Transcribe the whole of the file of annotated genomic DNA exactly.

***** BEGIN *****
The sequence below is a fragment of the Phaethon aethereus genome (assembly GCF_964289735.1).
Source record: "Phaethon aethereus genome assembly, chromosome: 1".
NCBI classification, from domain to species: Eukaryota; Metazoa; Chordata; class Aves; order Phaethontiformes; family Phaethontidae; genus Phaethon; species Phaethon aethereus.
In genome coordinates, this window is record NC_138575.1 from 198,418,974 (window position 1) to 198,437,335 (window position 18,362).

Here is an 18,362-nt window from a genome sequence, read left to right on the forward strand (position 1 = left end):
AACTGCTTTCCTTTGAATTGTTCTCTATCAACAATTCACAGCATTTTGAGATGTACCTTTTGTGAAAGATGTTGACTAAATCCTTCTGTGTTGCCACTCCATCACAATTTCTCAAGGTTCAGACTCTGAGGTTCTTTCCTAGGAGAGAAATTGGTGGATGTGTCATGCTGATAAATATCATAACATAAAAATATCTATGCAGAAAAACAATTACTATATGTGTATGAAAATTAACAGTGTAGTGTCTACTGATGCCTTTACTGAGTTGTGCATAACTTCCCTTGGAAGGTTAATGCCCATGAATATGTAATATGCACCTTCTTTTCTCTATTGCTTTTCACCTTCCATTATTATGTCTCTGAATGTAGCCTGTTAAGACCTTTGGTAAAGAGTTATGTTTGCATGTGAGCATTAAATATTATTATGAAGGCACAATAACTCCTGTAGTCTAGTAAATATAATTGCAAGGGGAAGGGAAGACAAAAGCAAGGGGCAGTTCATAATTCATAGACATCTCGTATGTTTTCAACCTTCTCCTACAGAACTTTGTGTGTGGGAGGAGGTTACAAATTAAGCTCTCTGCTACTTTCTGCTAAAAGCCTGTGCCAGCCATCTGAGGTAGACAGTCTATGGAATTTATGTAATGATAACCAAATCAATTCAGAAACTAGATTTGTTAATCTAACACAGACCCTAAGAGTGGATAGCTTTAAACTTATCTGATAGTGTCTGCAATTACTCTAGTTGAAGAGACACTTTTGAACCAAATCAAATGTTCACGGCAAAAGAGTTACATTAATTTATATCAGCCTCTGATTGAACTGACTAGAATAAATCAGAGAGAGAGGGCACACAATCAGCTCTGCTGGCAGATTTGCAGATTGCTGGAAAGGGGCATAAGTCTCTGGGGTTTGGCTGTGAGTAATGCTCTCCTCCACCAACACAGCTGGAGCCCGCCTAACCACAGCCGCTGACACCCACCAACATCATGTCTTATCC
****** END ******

The sequence below is a fragment of the Phaethon aethereus genome (assembly GCF_964289735.1).
Source record: "Phaethon aethereus genome assembly, chromosome: 1".
NCBI classification, from domain to species: Eukaryota; Metazoa; Chordata; class Aves; order Phaethontiformes; family Phaethontidae; genus Phaethon; species Phaethon aethereus.
In genome coordinates, this window is record NC_138575.1 from 198,418,974 (window position 1) to 198,437,335 (window position 18,362).

Here is an 18,362-nt window from a genome sequence, read left to right on the forward strand (position 1 = left end):
AACTGCTTTCCTTTGAATTGTTCTCTATCAACAATTCACAGCATTTTGAGATGTACCTTTTGTGAAAGATGTTGACTAAATCCTTCTGTGTTGCCACTCCATCACAATTTCTCAAGGTTCAGACTCTGAGGTTCTTTCCTAGGAGAGAAATTGGTGGATGTGTCATGCTGATAAATATCATAACATAAAAATATCTATGCAGAAAAACAATTACTATATGTGTATGAAAATTAACAGTGTAGTGTCTACTGATGCCTTTACTGAGTTGTGCATAACTTCCCTTGGAAGGTTAATGCCCATGAATATGTAATATGCACCTTCTTTTCTCTATTGCTTTTCACCTTCCATTATTATGTCTCTGAATGTAGCCTGTTAAGACCTTTGGTAAAGAGTTATGTTTGCATGTGAGCATTAAATATTATTATGAAGGCACAATAACTCCTGTAGTCTAGTAAATATAATTGCAAGGGGAAGGGAAGACAAAAGCAAGGGGCAGTTCATAATTCATAGACATCTCGTATGTTTTCAACCTTCTCCTACAGAACTTTGTGTGTGGGAGGAGGTTACAAATTAAGCTCTCTGCTACTTTCTGCTAAAAGCCTGTGCCAGCCATCTGAGGTAGACAGTCTATGGAATTTATGTAATGATAACCAAATCAATTCAGAAACTAGATTTGTTAATCTAACACAGACCCTAAGAGTGGATAGCTTTAAACTTATCTGATAGTGTCTGCAATTACTCTAGTTGAAGAGACACTTTTGAACCAAATCAAATGTTCACGGCAAAAGAGTTACATTAATTTATATCAGCCTCTGATTGAACTGACTAGAATAAATCAGAGAGAGAGGGCACACAATCAGCTCTGCTGGCAGATTTGCAGATTGCTGGAAAGGGGCATAAGTCTCTGGGGTTTGGCTGTGAGTAATGCTCTCCTCCACCAACACAGCTGGAGCCCGCCTAACCACAGCCGCTGACACCCACCAACATCATGTCTTATCC